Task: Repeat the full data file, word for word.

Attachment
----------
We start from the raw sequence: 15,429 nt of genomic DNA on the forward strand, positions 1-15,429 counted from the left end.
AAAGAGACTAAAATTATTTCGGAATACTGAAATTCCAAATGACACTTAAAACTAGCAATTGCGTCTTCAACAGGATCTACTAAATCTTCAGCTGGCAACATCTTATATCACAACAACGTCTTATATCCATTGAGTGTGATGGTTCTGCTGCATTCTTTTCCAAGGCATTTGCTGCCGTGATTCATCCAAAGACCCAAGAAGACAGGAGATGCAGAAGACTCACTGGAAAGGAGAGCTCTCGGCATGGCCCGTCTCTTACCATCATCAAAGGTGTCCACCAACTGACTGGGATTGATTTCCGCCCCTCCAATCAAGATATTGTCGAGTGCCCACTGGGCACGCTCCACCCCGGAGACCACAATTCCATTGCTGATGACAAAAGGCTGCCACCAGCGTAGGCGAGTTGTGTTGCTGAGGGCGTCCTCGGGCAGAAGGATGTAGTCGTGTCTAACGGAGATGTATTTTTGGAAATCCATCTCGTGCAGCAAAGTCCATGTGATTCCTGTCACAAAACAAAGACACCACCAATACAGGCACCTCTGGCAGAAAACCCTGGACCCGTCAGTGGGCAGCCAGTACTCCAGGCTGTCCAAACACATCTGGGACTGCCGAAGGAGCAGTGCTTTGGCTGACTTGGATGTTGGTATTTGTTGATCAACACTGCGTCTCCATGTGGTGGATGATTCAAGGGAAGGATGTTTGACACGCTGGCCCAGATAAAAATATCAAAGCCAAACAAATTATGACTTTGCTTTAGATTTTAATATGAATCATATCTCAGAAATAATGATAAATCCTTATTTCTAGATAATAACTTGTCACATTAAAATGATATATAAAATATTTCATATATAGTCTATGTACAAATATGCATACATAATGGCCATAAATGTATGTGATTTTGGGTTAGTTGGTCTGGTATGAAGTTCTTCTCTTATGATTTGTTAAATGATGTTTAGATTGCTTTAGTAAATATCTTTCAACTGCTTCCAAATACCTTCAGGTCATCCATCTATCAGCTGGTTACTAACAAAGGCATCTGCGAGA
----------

We start from the raw sequence: 15,429 nt of genomic DNA on the forward strand, positions 1-15,429 counted from the left end.
AAAGAGACTAAAATTATTTCGGAATACTGAAATTCCAAATGACACTTAAAACTAGCAATTGCGTCTTCAACAGGATCTACTAAATCTTCAGCTGGCAACATCTTATATCACAACAACGTCTTATATCCATTGAGTGTGATGGTTCTGCTGCATTCTTTTCCAAGGCATTTGCTGCCGTGATTCATCCAAAGACCCAAGAAGACAGGAGATGCAGAAGACTCACTGGAAAGGAGAGCTCTCGGCATGGCCCGTCTCTTACCATCATCAAAGGTGTCCACCAACTGACTGGGATTGATTTCCGCCCCTCCAATCAAGATATTGTCGAGTGCCCACTGGGCACGCTCCACCCCGGAGACCACAATTCCATTGCTGATGACAAAAGGCTGCCACCAGCGTAGGCGAGTTGTGTTGCTGAGGGCGTCCTCGGGCAGAAGGATGTAGTCGTGTCTAACGGAGATGTATTTTTGGAAATCCATCTCGTGCAGCAAAGTCCATGTGATTCCTGTCACAAAACAAAGACACCACCAATACAGGCACCTCTGGCAGAAAACCCTGGACCCGTCAGTGGGCAGCCAGTACTCCAGGCTGTCCAAACACATCTGGGACTGCCGAAGGAGCAGTGCTTTGGCTGACTTGGATGTTGGTATTTGTTGATCAACACTGCGTCTCCATGTGGTGGATGATTCAAGGGAAGGATGTTTGACACGCTGGCCCAGATAAAAATATCAAAGCCAAACAAATTATGACTTTGCTTTAGATTTTAATATGAATCATATCTCAGAAATAATGATAAATCCTTATTTCTAGATAATAACTTGTCACATTAAAATGATATATAAAATATTTCATATATAGTCTATGTACAAATATGCATACATAATGGCCATAAATGTATGTGATTTTGGGTTAGTTGGTCTGGTATGAAGTTCTTCTCTTATGATTTGTTAAATGATGTTTAGATTGCTTTAGTAAATATCTTTCAACTGCTTCCAAATACCTTCAGGTCATCCATCTATCAGCTGGTTACTAACAAAGGCATCTGCGAGA